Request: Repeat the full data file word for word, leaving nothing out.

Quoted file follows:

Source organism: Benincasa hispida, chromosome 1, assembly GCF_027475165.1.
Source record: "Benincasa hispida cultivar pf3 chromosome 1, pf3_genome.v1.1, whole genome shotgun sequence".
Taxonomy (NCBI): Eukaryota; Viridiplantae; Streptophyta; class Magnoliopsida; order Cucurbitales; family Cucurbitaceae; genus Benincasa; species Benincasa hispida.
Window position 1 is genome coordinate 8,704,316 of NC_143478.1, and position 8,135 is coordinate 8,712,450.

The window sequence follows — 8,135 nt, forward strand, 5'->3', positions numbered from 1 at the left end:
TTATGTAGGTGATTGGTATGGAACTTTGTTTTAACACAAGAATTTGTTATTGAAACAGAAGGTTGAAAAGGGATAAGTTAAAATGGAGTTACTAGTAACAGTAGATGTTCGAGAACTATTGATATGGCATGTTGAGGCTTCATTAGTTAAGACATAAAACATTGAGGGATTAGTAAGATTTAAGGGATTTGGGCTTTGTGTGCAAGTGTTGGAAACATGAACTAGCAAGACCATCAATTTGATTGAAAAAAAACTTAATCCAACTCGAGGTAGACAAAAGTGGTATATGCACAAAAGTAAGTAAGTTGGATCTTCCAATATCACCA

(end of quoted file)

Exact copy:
Source organism: Benincasa hispida, chromosome 1, assembly GCF_027475165.1.
Source record: "Benincasa hispida cultivar pf3 chromosome 1, pf3_genome.v1.1, whole genome shotgun sequence".
Taxonomy (NCBI): Eukaryota; Viridiplantae; Streptophyta; class Magnoliopsida; order Cucurbitales; family Cucurbitaceae; genus Benincasa; species Benincasa hispida.
Window position 1 is genome coordinate 8,704,316 of NC_143478.1, and position 8,135 is coordinate 8,712,450.

The window sequence follows — 8,135 nt, forward strand, 5'->3', positions numbered from 1 at the left end:
TTATGTAGGTGATTGGTATGGAACTTTGTTTTAACACAAGAATTTGTTATTGAAACAGAAGGTTGAAAAGGGATAAGTTAAAATGGAGTTACTAGTAACAGTAGATGTTCGAGAACTATTGATATGGCATGTTGAGGCTTCATTAGTTAAGACATAAAACATTGAGGGATTAGTAAGATTTAAGGGATTTGGGCTTTGTGTGCAAGTGTTGGAAACATGAACTAGCAAGACCATCAATTTGATTGAAAAAAAACTTAATCCAACTCGAGGTAGACAAAAGTGGTATATGCACAAAAGTAAGTAAGTTGGATCTTCCAATATCACCA